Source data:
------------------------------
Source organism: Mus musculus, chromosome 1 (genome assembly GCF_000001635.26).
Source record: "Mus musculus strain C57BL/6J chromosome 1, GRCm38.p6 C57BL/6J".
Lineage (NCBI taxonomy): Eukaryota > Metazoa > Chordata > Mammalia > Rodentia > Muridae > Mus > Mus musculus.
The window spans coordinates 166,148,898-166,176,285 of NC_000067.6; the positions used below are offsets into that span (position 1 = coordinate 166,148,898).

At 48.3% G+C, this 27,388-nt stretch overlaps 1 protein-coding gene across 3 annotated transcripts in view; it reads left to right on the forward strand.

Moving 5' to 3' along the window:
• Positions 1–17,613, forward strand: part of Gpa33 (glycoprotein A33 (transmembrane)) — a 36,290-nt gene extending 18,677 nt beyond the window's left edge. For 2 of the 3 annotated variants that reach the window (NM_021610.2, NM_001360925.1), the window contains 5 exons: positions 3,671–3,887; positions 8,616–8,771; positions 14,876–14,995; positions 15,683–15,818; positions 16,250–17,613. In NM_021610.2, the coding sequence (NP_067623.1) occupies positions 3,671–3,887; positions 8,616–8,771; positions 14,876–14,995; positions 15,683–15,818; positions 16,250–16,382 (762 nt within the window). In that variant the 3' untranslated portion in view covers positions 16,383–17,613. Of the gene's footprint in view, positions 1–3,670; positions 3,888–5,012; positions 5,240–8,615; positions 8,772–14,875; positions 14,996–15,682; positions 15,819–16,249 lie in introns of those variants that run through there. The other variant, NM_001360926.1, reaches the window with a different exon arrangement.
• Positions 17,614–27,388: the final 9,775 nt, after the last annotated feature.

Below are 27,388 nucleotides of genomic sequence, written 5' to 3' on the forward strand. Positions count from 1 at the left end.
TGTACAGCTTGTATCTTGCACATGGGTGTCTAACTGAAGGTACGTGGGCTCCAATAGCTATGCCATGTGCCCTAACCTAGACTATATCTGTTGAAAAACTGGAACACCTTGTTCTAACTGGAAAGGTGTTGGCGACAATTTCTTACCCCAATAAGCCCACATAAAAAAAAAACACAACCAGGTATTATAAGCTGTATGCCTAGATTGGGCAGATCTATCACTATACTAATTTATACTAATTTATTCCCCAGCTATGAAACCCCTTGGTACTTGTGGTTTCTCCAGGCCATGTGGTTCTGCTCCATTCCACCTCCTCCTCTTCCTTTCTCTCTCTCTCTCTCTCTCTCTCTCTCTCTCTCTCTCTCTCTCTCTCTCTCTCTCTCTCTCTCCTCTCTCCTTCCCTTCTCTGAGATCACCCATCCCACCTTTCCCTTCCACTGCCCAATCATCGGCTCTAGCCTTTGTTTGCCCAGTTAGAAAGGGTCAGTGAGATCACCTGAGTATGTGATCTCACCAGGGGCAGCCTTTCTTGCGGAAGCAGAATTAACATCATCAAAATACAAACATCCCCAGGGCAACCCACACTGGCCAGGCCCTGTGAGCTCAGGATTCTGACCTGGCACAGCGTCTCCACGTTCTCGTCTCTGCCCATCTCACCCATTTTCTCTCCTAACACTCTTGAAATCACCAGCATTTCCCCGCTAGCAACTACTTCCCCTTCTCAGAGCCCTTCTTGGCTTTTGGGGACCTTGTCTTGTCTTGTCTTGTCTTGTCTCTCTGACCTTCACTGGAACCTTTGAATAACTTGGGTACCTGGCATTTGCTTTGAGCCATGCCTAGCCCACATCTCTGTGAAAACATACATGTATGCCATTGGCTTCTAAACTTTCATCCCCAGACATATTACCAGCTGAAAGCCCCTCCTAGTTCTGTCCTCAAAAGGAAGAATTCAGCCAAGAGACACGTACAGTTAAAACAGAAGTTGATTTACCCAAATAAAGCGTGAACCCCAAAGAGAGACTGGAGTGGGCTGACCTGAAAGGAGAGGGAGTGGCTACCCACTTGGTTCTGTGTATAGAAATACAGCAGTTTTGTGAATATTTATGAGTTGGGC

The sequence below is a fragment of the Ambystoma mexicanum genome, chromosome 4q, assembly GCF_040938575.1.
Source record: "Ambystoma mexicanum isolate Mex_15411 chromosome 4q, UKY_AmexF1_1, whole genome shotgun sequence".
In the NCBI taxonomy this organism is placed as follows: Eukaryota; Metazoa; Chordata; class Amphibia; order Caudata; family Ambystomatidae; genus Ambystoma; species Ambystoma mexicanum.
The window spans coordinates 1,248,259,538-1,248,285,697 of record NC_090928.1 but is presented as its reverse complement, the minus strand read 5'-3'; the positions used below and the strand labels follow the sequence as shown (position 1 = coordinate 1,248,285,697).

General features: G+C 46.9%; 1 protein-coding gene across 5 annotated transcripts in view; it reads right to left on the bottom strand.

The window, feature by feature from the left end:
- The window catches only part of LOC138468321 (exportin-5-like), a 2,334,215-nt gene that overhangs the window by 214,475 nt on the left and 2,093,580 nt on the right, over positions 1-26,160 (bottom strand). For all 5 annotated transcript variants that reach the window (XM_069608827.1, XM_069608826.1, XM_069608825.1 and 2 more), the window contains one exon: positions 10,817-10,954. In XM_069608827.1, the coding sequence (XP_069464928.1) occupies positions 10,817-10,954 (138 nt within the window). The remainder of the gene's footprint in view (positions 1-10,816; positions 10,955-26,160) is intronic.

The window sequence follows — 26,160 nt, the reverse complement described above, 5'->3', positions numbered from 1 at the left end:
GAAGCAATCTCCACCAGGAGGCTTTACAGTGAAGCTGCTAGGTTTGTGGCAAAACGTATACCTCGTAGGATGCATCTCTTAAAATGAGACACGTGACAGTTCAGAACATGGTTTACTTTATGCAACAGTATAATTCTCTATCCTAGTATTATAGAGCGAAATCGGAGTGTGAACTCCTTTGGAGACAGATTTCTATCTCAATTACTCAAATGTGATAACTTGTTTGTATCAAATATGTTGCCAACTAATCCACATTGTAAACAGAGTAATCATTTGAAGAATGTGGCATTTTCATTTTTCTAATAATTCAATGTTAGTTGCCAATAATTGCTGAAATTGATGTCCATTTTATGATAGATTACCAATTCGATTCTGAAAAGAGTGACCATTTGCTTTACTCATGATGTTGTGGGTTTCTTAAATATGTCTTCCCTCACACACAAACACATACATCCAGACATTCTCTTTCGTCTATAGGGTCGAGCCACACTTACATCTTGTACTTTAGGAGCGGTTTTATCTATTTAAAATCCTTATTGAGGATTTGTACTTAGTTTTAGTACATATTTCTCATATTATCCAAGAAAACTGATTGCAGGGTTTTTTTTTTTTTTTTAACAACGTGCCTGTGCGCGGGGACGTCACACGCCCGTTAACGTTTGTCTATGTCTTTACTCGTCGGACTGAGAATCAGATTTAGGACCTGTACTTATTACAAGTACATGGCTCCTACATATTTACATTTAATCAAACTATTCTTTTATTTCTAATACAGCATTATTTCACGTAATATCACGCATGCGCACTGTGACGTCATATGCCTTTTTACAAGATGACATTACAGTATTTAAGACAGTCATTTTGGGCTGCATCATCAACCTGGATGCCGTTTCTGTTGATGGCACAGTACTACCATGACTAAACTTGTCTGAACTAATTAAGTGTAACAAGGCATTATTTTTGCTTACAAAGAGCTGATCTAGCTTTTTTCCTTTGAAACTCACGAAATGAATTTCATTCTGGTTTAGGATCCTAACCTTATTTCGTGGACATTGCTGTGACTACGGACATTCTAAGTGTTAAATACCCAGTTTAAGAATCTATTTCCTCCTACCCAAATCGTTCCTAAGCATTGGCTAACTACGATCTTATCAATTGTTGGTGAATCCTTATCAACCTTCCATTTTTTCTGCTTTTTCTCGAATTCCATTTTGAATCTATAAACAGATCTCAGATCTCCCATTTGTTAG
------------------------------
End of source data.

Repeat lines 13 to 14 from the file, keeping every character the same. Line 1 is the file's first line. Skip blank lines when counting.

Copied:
In the NCBI taxonomy this organism is placed as follows: Eukaryota; Metazoa; Chordata; class Amphibia; order Caudata; family Ambystomatidae; genus Ambystoma; species Ambystoma mexicanum.
The window spans coordinates 1,248,259,538-1,248,285,697 of record NC_090928.1 but is presented as its reverse complement, the minus strand read 5'-3'; the positions used below and the strand labels follow the sequence as shown (position 1 = coordinate 1,248,285,697).